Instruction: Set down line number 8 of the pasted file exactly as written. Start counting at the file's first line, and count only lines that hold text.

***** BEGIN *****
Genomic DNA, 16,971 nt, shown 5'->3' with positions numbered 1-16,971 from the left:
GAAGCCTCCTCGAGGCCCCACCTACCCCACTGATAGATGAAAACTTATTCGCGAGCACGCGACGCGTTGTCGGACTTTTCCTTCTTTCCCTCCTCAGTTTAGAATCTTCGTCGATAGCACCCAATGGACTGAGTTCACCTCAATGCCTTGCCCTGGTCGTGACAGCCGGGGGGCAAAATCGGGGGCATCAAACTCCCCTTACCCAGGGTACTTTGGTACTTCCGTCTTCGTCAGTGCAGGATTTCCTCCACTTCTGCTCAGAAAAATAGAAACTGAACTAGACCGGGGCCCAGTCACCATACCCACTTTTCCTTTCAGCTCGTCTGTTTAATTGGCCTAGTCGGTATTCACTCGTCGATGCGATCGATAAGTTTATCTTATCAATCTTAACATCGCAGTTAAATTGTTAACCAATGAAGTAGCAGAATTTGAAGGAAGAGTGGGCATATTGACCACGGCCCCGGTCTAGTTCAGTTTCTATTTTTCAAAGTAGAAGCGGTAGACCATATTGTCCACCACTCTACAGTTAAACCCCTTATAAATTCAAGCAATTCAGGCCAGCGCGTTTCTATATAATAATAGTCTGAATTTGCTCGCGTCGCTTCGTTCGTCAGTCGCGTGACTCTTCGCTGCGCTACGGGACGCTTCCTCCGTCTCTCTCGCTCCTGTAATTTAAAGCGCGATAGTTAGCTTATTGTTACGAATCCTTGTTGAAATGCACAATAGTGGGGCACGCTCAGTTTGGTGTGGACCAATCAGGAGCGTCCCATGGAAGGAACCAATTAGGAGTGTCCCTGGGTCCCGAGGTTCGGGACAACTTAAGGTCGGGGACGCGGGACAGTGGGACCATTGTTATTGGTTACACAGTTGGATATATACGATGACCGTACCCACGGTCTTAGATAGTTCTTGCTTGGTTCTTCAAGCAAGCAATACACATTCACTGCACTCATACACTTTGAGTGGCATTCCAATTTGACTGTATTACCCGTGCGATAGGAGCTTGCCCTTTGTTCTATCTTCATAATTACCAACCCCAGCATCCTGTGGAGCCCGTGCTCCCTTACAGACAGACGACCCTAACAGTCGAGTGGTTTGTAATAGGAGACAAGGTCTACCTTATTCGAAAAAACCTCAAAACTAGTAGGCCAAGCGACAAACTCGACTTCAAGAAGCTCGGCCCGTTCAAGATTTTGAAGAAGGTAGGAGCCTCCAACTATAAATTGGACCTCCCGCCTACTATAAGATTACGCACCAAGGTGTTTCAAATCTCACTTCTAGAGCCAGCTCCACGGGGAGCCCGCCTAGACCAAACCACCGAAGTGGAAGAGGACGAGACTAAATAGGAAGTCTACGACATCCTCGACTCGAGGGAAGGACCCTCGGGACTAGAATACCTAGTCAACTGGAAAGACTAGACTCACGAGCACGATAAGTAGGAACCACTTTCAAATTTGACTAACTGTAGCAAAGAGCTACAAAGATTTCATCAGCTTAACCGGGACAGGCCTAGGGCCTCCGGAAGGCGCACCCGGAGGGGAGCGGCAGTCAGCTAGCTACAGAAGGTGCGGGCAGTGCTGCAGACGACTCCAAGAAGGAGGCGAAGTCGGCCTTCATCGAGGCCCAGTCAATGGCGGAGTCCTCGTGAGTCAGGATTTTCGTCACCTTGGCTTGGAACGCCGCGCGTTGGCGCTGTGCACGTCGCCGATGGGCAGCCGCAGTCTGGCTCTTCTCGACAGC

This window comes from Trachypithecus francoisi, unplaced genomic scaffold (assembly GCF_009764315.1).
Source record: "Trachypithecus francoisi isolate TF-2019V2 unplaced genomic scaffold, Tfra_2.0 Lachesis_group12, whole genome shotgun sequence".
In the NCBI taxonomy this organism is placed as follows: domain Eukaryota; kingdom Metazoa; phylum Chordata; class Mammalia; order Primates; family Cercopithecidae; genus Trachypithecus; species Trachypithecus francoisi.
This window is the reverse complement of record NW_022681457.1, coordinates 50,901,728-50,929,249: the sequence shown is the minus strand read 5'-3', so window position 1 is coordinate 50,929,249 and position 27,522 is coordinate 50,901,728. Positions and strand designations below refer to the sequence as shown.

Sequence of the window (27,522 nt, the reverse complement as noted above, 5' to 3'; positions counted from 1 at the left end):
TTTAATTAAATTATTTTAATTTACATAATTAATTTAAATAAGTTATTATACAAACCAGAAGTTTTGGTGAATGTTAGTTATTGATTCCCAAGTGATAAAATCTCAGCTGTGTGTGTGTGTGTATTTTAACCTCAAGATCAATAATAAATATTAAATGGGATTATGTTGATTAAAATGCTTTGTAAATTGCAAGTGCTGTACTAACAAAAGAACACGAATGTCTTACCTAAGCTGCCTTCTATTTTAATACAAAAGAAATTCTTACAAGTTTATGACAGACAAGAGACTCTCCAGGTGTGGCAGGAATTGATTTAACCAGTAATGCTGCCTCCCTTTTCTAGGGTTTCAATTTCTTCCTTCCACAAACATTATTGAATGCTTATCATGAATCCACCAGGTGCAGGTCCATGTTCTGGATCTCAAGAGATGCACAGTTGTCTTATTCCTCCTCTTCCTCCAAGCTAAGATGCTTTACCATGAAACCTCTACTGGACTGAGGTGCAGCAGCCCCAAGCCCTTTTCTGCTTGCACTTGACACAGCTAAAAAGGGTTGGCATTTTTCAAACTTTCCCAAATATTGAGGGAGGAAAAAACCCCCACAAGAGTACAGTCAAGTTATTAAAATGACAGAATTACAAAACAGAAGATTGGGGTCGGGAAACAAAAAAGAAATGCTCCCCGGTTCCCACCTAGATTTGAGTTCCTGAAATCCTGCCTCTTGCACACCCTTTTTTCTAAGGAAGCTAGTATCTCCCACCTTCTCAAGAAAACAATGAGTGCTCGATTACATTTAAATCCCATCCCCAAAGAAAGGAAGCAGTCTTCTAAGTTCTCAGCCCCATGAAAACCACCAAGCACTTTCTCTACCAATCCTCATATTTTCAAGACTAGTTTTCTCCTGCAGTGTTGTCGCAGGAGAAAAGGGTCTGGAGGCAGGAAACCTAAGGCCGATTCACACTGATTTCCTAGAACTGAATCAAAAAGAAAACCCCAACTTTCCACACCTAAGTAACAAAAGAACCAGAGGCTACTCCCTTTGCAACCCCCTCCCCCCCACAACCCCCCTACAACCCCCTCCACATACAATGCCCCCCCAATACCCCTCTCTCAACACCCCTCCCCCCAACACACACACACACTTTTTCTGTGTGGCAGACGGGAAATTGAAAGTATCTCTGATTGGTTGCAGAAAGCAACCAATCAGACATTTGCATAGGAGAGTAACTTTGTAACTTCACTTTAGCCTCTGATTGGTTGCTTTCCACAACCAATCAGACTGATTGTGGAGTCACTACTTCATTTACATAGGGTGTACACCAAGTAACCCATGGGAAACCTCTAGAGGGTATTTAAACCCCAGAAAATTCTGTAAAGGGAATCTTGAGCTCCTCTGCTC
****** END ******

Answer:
TTTAATTAAATTATTTTAATTTACATAATTAATTTAAATAAGTTATTATACAAACCAGAAGTTTTGGTGAATGTTAGTTATTGATTCCCAAGTGATAAAATCTCAGCTGTGTGTGTGTGTGTATTTTAACCTCAAGATCAATAATAAATATTAAATGGGATTATGTTGATTAAAATGCTTTGTAAATTGCAAGTGCTGTACTAACAAAAGAACACGAATGTCTTACCTAAGCTGCCTTCTATTTTAATACAAAAGAAATTCTTACAAGTTTATGACAGACAAGAGACTCTCCAGGTGTGGCAGGAATTGATTTAACCAGTAATGCTGCCTCCCTTTTCTAGGGTTTCAATTTCTTCCTTCCACAAACATTATTGAATGCTTATCATGAATCCACCAGGTGCAGGTCCATGTTCTGGATCTCAAGAGATGCACAGTTGTCTTATTCCTCCTCTTCCTCCAAGCTAAGATGCTTTACCATGAAACCTCTACTGGACTGAGGTGCAGCAGCCCCAAGCCCTTTTCTGCTTGCACTTGACACAGCTAAAAAGGGTTGGCATTTTTCAAACTTTCCCAAATATTGAGGGAGGAAAAAACCCCCACAAGAGTACAGTCAAGTTATTAAAATGACAGAATTACAAAACAGAAGATTGGGGTCGGGAAACAAAAAAGAAATGCTCCCCGGTTCCCACCTAGATTTGAGTTCCTGAAATCCTGCCTCTTGCACACCCTTTTTTCTAAGGAAGCTAGTATCTCCCACCTTCTCAAGAAAACAATGAGTGCTCGATTACATTTAAATCCCATCCCCAAAGAAAGGAAGCAGTCTTCTAAGTTCTCAGCCCCATGAAAACCACCAAGCACTTTCTCTACCAATCCTCATATTTTCAAGACTAGTTTTCTCCTGCAGTGTTGTCGCAGGAGAAAAGGGTCTGGAGGCAGGAAACCTAAGGCCGATTCACACTGATTTCCTAGAACTGAATCAAAAAGAAAACCCCAACTTTCCACACCTAAGTAACAAAAGAACCAGAGGCTACTCCCTTTGCAACCCCCTCCCCCCCACAACCCCCCTACAACCCCCTCCACATACAATGCCCCCCCAATACCCCTCTCTCAACACCCCTCCCCCCAACACACACACACACTTTTTCTGTGTGGCAGACGGGAAATTGAAAGTATCTCTGATTGGTTGCAGAAAGCAACCAATCAGACATTTGCATAGGAGAGTAACTTTGTAACTTCACTTTAGCCTCTGATTGGTTGCTTTCCACAACCAATCAGACTGATTGTGGAGTCACTACTTCATTTACATAGGGTGTACACCAAGTAACCCATGGGAAACCTCTAGAGGGTATTTAAACCCCAGAAAATTCTGTAAAGGGAATCTTGAGCTCCTCTGCTC